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Adjuvant external radiation therapy for prostate cancer

Medical editor Oslo University Hospital


For patients with infiltration through the capsule (pT3) and microscopic involved margins after prostatectomy, it is additional radiation therapy is given. This is performed as external radiation.

This type of treatment is given to reduce the local relapse frequency, but has no definite effect on survival. Multiple studies are in progress to identify alternative methods of treatment for this patient group. It may also be an alternative for these patients to await the rise of the PSA-level in the serum postoperatively before radiation therapy is started. Preferably, this should be done before the level has increased above 1 ng/ml.


  • Previous prostatectomy
  • pT3 or involved resection margins
  • Rising serum PSA (< 1 ng/ml) after prostatectomy


  • Curative the disease


Target Volume


Target volume definitions from ICRU
(International Commission on Radiation Units and Measurements)

GTV (= Gross Tumor Volume)

Tumor volume

Palpable or visible/demonstrative area of malignant growth.

CTV (= Clinical Target Volume)

Clinical target volume

Tissue volume which contains GTV and/or subclinical microscopic malignant disease.

ITV (= Internal Target Volume)

Target volume

Volume containing CTV and one inner margin taking into account inner movements and revisions of CTV. 

PTV (= Planning Target Volume)

Planning volume

Geometric volume containing ITV and one Setup margin taking into account patient movement, variation in patient positioning, and field modeling.




In addition to clarifying with biopsy, measurement of PSA and possibly node staging, the following is normally performed:
  • Skeletal scintigraphy (bone scan): To map possible metastases to the bone, a bone scan is usually performed before radiation therapy. If the bone scan shows an increase in radioactive uptake, it may be necessary to supplement with x-ray, most often of the spine, pelvis, and hips.
  • X-ray of thorax

In some cases, it may also be necessary to do an MRI examination and supplementary biopsies.

Preparation for the patient

  • Empty the rectum from 1 week before the CT dosage plan and during the entire treatment period.
  • Empty the bladder before the CT dosage plan and before each treatment.

The CT for dosage planning is taken on the simulator apparatus at the radiation department. It is very important the patient is well medicated for pain and is able to lie still on their back for the required period of time. If appropriate, pre-medication of 1-2 g paracetamol can be administered. For patients already taking opiates, an extra dose may be necessary. The patient lies on a flat examination table with only a thin mattress. The patient obtains a standardized pillow under their knees and a large pillow under their head. This set-up is identical to that used on the treatment apparatus.

Intravenous contrast is used routinely. Patients using anti-diabetics of the metformin-type (“Metformin”, “Glucophage”) should not take these in the last 48 hours before CT dosage planning.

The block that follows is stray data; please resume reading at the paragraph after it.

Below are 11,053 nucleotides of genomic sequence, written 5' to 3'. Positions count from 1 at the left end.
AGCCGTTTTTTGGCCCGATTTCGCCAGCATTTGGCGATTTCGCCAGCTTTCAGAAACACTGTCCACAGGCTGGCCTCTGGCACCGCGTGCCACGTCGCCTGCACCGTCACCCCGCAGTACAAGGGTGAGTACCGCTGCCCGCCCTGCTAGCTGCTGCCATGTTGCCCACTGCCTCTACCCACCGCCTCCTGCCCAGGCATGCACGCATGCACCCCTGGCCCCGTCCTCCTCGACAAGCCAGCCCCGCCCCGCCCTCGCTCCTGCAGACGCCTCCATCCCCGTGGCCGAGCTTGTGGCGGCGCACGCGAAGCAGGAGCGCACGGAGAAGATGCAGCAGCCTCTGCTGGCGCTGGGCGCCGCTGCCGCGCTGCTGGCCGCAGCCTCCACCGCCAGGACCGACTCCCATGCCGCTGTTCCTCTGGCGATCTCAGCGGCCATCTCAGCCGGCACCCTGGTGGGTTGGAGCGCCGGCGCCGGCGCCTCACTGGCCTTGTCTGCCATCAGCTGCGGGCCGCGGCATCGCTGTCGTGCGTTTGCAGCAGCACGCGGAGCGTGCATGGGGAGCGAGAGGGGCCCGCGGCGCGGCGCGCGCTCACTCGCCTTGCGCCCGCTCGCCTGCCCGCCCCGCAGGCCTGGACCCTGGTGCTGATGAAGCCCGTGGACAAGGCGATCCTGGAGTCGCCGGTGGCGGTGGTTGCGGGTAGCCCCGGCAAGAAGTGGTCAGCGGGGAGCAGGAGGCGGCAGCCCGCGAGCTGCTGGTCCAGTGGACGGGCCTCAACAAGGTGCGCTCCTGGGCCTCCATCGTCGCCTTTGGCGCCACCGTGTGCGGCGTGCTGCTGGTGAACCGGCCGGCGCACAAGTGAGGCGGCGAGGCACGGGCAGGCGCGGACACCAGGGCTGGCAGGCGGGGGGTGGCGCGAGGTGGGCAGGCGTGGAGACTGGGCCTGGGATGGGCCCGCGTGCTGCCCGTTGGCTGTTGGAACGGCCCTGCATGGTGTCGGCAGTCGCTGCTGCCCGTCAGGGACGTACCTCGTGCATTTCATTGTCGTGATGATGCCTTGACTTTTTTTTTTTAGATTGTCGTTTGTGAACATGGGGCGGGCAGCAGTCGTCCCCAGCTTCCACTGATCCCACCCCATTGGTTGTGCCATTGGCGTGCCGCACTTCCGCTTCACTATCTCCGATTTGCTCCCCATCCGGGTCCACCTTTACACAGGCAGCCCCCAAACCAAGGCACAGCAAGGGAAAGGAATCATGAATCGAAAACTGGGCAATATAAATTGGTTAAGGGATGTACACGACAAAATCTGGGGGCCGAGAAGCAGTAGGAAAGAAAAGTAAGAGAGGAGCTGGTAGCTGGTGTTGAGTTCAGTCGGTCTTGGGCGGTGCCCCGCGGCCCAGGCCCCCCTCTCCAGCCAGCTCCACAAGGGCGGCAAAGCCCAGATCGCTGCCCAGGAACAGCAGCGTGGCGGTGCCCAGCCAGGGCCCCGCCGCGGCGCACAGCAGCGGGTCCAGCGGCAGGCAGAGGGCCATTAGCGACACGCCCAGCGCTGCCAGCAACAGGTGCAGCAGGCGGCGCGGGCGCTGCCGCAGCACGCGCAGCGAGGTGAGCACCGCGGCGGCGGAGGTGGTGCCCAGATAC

The planning of the radiation field and marking, estimation of radiation field, necessary adjustments and checks, as well as preparation of documentation from the simulator, usually takes one week under normal routine.

The simulator setting is completed one week after the CT. Again, it is just as important to have the patient well medicated for pain and able to lie still. The simulator setting often takes one hour (can be two hours in difficult cases). The simulator is an X-ray apparatus with a set-up and dimension like a radiation apparatus. This provides the possibility of obtaining good control images of the field set up. This will be used to compare with the shade images of the radiated fields which can be obtained on the treatment apparatus.

After, the simulator transfers the final treatment plan to the radiation machines. This takes two working days under a normal routine.

Start of radiation treatment can then take around 10 days after the dosage plan CT.


2 Gy x 35 is given, total 70 Gy

Target Volume

The setting of target volume must take into consideration multiple factors including:

  • Visible macro tumor
  • Assumed microscopic disease
  • Variations in positioning of the patient (systematic and coincidental)
  • Inner movements (systematic and coincidental) of target volume and risk organ

The details associated with the practical use of different target volumes and the margins between these are under revision.

Field Limits

Currently, 4 radiation fields are used with 2 cm margins around the prostate and seminal vesicles, except the side field toward the bowel, where the margin is 1-1.5 cm. The lower limit is 2 cm caudal to opening of symphysis.


  • 100% to the front
  • 40% to the back
  • 60% from the sides
  • If there is no weighting: 0.5 Gy toward each of the fields


The same as in primary external radiation therapy.

Acute Complications

  • Urethra/bladder
    • Cystitis symptoms
    • Pollakisuria
    • Incontinence
    • Hematuria
    • Dysuria can be treated with alfa-blocker and anti-inflammatory drugs
  • Rectum:
    • Tenesmus
    • Local soreness
    • Sphincter disturbances

Chronic complications

These are related to total dose, radiated volume, fractioning, and patient related factors (diabetes, inflammatory bowel disease, previous pelvic operation).

  • Impotence
    • Up to 50% (30-60%), depending on age
    • I t is important to resume sexual relations early after external radiation therapy before fibrosis worsens status)
  • Chronic cystitis (4-8%), possibly with hematuria and bladder shrinkage
  • Urethra strictures (3-6%, increased risk for internal catheter
  • Chronic proctitis (1-4%)
  • Incontinence (0.5%-1.5%)
  • Osteoradionecrosis

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